PERHAPS the only question asked more frequently among Rangers fans over the last few months other than who their next manager might be, is what exactly has director of football Mark Allen been doing while all the turmoil in the Ibrox dugout has been unfolding?

After all, isn’t it part of his detail to be the decisive presence that calms such choppy waters with a strategic, long-term plan for the direction of the club?

Well, according to the man himself, yes and no. Yes, it is his remit to present possible solutions to whatever problems the club may be facing to the board. But no, he is not the man who makes the final call on what path to proceed down.

Allen faced the media for the first time in the wake of the announcement that interim manager Graeme Murty would in fact now be keeping his hand on the Ibrox tiller until the end of the season at least.

And his first pronouncement was that perhaps the idea of what his job and responsibilities entail differ from the common perception of what his duties are.

"The director of football role is greatly misunderstood and there is a feeling that it's the all-encompassing decision-maker on everything, when actually, it's more the conductor of the orchestra, that's how see my role,” said Allen. “[My role] was always to come in and assess where the club perhaps needs to go, the things we need to put in place if we are going to be successful and sustained success moving forward and where do you start with that.”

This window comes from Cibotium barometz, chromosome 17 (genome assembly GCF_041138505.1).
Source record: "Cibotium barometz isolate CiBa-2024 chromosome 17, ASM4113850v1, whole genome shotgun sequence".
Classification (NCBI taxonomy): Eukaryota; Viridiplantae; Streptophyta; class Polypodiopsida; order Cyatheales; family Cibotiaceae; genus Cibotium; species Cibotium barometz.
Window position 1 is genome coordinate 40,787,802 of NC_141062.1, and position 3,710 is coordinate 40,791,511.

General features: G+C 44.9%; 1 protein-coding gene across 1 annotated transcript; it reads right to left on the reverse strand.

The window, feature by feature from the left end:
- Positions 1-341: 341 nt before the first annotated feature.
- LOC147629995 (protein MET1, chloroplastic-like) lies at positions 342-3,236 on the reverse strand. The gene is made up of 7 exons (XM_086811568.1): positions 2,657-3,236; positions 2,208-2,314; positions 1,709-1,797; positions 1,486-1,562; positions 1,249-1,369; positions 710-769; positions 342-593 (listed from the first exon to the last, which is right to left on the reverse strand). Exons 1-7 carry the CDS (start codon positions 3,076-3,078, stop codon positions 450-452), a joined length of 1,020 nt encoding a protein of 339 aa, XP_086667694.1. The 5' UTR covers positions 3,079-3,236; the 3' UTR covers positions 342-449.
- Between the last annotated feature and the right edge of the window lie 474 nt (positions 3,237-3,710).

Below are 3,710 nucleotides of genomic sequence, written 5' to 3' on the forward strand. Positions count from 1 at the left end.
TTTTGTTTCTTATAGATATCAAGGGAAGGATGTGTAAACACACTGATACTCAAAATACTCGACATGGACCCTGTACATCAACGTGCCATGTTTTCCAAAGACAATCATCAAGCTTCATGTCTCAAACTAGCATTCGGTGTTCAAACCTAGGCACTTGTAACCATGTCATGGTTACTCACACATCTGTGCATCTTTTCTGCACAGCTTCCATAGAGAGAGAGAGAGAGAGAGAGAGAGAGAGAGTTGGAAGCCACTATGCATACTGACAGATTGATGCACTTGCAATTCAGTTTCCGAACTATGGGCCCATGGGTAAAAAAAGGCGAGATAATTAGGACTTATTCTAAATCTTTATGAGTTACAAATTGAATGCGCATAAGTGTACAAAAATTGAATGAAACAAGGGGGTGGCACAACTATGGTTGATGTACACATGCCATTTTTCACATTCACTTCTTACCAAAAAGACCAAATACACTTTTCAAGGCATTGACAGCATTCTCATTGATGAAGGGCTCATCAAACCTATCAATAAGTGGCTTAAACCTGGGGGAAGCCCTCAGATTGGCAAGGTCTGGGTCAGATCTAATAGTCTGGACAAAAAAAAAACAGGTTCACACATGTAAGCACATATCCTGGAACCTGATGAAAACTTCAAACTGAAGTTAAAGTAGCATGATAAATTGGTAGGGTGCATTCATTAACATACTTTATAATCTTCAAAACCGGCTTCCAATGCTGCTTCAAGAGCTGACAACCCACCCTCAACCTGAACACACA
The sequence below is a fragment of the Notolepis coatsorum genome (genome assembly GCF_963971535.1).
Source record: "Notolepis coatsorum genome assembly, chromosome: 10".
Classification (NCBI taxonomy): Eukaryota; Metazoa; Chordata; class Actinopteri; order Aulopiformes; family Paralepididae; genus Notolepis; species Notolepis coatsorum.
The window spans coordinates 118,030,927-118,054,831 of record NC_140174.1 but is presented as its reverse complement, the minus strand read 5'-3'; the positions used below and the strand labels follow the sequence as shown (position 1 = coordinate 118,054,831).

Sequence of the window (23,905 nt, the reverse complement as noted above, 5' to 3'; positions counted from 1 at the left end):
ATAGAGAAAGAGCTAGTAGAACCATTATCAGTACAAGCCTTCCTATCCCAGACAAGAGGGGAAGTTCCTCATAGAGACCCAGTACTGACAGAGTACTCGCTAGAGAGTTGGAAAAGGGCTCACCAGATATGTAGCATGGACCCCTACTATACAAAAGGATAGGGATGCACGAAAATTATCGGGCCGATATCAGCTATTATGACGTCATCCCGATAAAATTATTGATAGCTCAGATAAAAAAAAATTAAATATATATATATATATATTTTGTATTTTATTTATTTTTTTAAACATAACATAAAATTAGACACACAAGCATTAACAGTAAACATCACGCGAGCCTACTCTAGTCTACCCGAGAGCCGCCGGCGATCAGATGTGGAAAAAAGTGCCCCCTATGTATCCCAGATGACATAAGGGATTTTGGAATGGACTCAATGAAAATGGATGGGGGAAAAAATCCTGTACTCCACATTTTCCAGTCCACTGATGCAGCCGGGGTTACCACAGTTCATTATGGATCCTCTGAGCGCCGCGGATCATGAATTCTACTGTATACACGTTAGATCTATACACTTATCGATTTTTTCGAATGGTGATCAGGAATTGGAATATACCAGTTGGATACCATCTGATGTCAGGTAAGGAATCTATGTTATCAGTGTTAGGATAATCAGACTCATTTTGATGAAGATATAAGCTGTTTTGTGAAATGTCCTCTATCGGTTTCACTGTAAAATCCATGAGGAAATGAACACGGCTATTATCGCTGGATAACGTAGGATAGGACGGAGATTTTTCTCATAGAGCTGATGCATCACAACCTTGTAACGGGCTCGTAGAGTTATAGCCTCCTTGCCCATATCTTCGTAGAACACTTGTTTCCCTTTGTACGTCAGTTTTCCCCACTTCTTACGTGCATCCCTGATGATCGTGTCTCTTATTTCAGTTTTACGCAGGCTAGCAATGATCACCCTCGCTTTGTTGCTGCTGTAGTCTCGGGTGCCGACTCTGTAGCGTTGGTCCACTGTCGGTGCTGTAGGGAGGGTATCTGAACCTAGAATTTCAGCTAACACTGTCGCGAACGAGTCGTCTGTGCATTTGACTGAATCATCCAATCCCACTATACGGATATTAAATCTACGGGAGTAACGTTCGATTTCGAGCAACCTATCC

So, with that in mind, in what direction does Allen feel Rangers do indeed need to go?

"My first and foremost thing was to look at it and say we need to put a scouting fraternity in place, that was my first priority, which we've done,” he said. “We identified key people to come in and start that process and that needs to be ongoing. You are scouting players all the time, for now, for next season and maybe for one or two seasons ahead, up and coming youngsters etc. That's the function of the scouting department.

"I oversee that, but I don't run it on a daily basis, that's [chief scout] Andy Scoulding. The next element is liaising with the first-team manager. I have made that position abundantly clear, the decision on players is the manager's. It always will be. Who plays and what system you play, what style, what tactics, what players you sign are all the manager's decision.

“My job in that is to link scouting with the manager and say these are the types of players we've been looking at, we've identified for the squad moving forward. Do these players fit that category? Yes or no. It's the manager who decides that.

"While all that's going on, you are overlooking the academy and making sure it's producing all the right levels in terms of pushing players through the system because in a sustainable football club, your academy is vital. A big part of your job is making sure they are all reaching the milestones we want them to.

"From a medical and sports science perspective, you are overseeing that because you're looking to see if we are attuned with the latest technology, are we across the latest protocols and disciplines, what are we doing in terms of medical development etc?

“If you look from the analytical side, analytics is constantly playing a much bigger role in football, you are making sure you are at the forefront of that technology.